POSTECH Team Led by Professor Byoungwoo Kang Unveils High-Energy, High-Efficiency All-Solid-State Na-Air Battery Platform

The flower mentioned in the children’s song “Orchard Road” is actually from the acacia tree. Acacia blossom honey predominates in Korea’s honey production, serving a multitude of purposes. Interestingly, the acacia tree was once considered useless. Recently, the scientific community published an interesting study that revitalizes carbonates, offering them a fresh perspective.

Led by Professor Byoungwoo Kang and Dr. Heetaek Park (currently, working for the Next Generation Battery Research Center at Korea Electrotechnology Research Institute) from the Department of Materials Science and Engineering at Pohang University of Science and Technology (POSTECH), a research team has successfully developed a high-energy, high-efficiency all-solid-state sodium-air battery. This battery can reversibly utilize sodium (Na) and air without requiring special equipment. The findings of this research have been published in the international journal “Nature Communications.”

Secondary batteries find extensive use in green technologies such as electric vehicles and energy storage systems. The next-generation high-capacity secondary batteries, termed “metal-air batteries,” draws power from abundant resources like oxygen and metals found on Earth. However, a challenge arises from the formation of carbonate—a byproduct of metal and oxygen reaction involving atmospheric carbon dioxide (CO2) and water vapor (H2O)—which sacrifices battery efficiency. To address this, despite the name, metal-air batteries typically require additional equipment such as an oxygen permeation membrane to either purify oxygen or selectively use atmospheric oxygen.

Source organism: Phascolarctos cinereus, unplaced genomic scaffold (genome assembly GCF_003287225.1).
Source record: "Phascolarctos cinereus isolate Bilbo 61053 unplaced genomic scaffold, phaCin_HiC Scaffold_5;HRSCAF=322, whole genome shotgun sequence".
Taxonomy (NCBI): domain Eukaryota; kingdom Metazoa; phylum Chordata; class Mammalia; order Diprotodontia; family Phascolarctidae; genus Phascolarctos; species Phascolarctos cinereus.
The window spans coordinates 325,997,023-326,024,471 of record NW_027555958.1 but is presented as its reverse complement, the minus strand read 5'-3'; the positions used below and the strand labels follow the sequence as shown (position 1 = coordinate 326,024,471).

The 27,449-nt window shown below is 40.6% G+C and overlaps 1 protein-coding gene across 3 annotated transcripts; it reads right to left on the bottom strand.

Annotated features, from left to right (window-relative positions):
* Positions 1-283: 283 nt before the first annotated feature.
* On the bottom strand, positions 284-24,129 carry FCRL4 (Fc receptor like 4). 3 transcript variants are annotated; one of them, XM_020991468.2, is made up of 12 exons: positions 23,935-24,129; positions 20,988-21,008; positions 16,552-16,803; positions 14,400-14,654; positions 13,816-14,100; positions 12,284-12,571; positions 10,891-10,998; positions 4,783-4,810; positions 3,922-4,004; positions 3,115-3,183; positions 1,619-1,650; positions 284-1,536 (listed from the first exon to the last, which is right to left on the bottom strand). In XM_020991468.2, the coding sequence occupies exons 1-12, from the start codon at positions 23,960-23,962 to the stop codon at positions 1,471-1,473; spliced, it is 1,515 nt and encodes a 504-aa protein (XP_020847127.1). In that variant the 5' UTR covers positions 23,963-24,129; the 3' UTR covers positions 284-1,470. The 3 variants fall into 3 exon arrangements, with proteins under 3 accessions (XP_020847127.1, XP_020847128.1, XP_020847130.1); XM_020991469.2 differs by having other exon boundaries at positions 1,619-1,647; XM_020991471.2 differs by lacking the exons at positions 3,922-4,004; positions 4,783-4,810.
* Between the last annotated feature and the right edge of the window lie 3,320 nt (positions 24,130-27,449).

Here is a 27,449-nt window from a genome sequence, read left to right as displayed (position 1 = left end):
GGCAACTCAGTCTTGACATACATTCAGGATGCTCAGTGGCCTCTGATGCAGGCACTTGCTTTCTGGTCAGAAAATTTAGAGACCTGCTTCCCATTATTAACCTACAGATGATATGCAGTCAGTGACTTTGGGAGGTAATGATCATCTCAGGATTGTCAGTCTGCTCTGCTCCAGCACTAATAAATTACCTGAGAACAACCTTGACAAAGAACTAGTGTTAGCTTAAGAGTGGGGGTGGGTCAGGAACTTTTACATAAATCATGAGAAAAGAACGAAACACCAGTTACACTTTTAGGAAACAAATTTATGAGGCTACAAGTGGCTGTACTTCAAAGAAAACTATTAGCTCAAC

In this research, the team employed Nasicon, which is a Na superionic conductor and a solid electrolyte, to effectively tackle the carbonate issue. Nasicon, comprising elements like Na, silicon (Si), and zirconium (Zr), serves as a solid electrolyte capable of ion movement in the solid state while demonstrating high electrochemical and chemical stability. Leveraging this solid electrolyte, the team protected sodium metal electrodes from air and facilitated the breakdown of carbonate formed during electrochemical cell operation.

Consequently, the reversible electrochemical reaction involving carbonate led to an increase in the cell’s energy density by increasing a working voltage while significantly reducing the voltage gap during charging and discharging, thus enhancing energy efficiency. Moreover, the team’s all-solid-state sodium-air cell exhibited superior kinetic capability through in-situ formed catholyte, which has a fast sodium ion conduction to the inside of the electrode. Remarkably, the cell operated solely on metal and air without additional special equipment for an additional oxygen filtration device.

Professor Byoungwoo Kang who led the research remarked, “We’ve devised a method to harness carbonate, a longstanding challenge in the development of high-energy metal-air batteries.” He expressed his expectation by stating, “We hope to lead the field of the next generation all-solid-state metal-air batteries, leveraging a solid electrolyte-based cell platform that remains stable in ambient conditions and offers a broad voltage range.”

The research was conducted with support from the Mid-Career Researcher Program of the National Research Foundation of Korea and BK21(+).